"We have a lot of control over the chemistry, the type of fibers, the architecture of the fibers and how we deposit them," Lahann said. "This really adds a lot of complexity to the way we can engineer surfaces now; not just with thin two-dimensional films but in three dimensions."
-end-
The study is titled "Templated nanofiber synthesis via chemical vapor polymerization into liquid crystalline films."

The research was supported by the Army Research Office.

Lahann is also director of the U-M Biointerfaces Institute and professor of materials science and engineering, biomedical engineering, and macromolecular science and engineering. Abbott is now the Tisch University Professor and professor of chemical and biomolecular engineering at Cornell University.

University of Michigan

Related Liquid Crystal Articles from Brightsurf:

Materials scientists learn how to make liquid crystal shape-shift
A new 3D-printing method will make it easier to manufacture and control the shape of soft robots, artificial muscles and wearable devices.

A new lens on the world: Improving the metalens with liquid crystal
Case Western Reserve University physics professor Giuseppe Strangi and collaborators at Harvard and the Italian university UniCal have taken a step toward making ''metalenses'' even more useful--by making them reconfigurable.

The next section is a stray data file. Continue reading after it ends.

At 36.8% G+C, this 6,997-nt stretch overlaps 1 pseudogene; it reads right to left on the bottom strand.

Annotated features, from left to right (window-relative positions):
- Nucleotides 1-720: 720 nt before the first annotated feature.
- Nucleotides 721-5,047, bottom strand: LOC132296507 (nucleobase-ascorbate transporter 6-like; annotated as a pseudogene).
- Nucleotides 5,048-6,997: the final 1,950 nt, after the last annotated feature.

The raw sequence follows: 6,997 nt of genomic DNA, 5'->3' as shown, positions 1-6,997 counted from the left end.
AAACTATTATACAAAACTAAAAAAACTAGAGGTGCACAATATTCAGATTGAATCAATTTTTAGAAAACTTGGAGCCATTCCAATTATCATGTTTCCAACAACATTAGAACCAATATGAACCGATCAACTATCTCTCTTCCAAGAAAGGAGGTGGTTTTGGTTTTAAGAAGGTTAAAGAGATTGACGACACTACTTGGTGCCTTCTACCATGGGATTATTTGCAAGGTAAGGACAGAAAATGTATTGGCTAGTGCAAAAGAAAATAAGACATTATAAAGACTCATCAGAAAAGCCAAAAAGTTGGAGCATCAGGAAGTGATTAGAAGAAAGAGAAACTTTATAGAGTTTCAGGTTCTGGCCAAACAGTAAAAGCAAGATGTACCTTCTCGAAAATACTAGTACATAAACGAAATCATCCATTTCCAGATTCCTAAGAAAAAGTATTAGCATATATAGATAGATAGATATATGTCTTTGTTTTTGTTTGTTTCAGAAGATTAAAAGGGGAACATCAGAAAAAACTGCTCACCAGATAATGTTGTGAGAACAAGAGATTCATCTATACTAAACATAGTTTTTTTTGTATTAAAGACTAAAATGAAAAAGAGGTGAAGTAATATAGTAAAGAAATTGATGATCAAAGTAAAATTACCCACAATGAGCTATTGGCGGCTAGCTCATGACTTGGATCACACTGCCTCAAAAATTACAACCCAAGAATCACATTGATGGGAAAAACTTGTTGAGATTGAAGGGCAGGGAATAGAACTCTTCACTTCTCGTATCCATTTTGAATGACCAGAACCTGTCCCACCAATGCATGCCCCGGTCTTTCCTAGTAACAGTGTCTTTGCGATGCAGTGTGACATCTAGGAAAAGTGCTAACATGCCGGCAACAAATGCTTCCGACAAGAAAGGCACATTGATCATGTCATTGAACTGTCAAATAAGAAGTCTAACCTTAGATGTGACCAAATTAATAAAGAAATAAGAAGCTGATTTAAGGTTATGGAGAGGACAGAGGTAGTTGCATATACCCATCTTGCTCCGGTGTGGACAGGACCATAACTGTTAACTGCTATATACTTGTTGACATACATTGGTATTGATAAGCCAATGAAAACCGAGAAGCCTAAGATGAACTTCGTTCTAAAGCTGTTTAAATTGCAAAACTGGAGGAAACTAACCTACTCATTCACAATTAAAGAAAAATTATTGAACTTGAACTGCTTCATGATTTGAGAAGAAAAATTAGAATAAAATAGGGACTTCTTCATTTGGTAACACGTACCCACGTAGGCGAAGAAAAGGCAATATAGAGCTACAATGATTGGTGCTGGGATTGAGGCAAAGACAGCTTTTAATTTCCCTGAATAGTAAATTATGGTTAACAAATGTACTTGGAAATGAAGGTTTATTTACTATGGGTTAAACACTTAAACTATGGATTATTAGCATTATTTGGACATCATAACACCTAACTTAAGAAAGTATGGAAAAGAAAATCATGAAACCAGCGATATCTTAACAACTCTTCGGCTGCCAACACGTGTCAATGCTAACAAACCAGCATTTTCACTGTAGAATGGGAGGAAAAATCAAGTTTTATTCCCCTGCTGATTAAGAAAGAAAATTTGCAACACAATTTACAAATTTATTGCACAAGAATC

X-rays indicate that water can behave like a liquid crystal
Scientists at Stockholm University have discovered that water can exhibit a similar behavior like a liquid crystal when illuminated with laser light.

Ultrafast lasers probe elusive chemistry at the liquid-liquid interface
Real-time measurements captured by researchers at the Department of Energy's Oak Ridge National Laboratory provide missing insight into chemical separations to recover cobalt, a critical raw material used to make batteries and magnets for modern technologies.

Liquid crystal integrated metalens for versatile color focus
A research team from Nanjing University recently demonstrated active manipulation of chromatic dispersion, achieving achromatic focusing within a designated broadband.

Crystal wars
Scientists at The University of Tokyo and Fudan University researched the process of crystallization in which competing structural forms coexist.

Melting a crystal topologically
Physicists at EPFL have successfully melted a very thin crystal of magnetic quasi-particles controllably, as turning ice into water.

The makings of a crystal flipper
Hokkaido University scientists have fabricated a crystal that autonomously flips back and forth while changing its flipping patterns in response to lighting conditions.

Crystal power
Scientists at the US Department of Energy's Argonne National Laboratory have created and tested a single-crystal electrode that promises to yield pivotal discoveries for advanced batteries under development worldwide.

Mechanism of controlling autophagy by liquid-liquid phase separation revealed
Japanese scientists elucidated characteristics of PAS through observing the Atg protein using a fluorescence microscope and successfully reconstituted PAS in vitro.

Read More: Liquid Crystal News and Liquid Crystal Current Events
Brightsurf.com is a participant in the Amazon Services LLC Associates Program, an affiliate advertising program designed to provide a means for sites to earn advertising fees by advertising and linking to Amazon.com.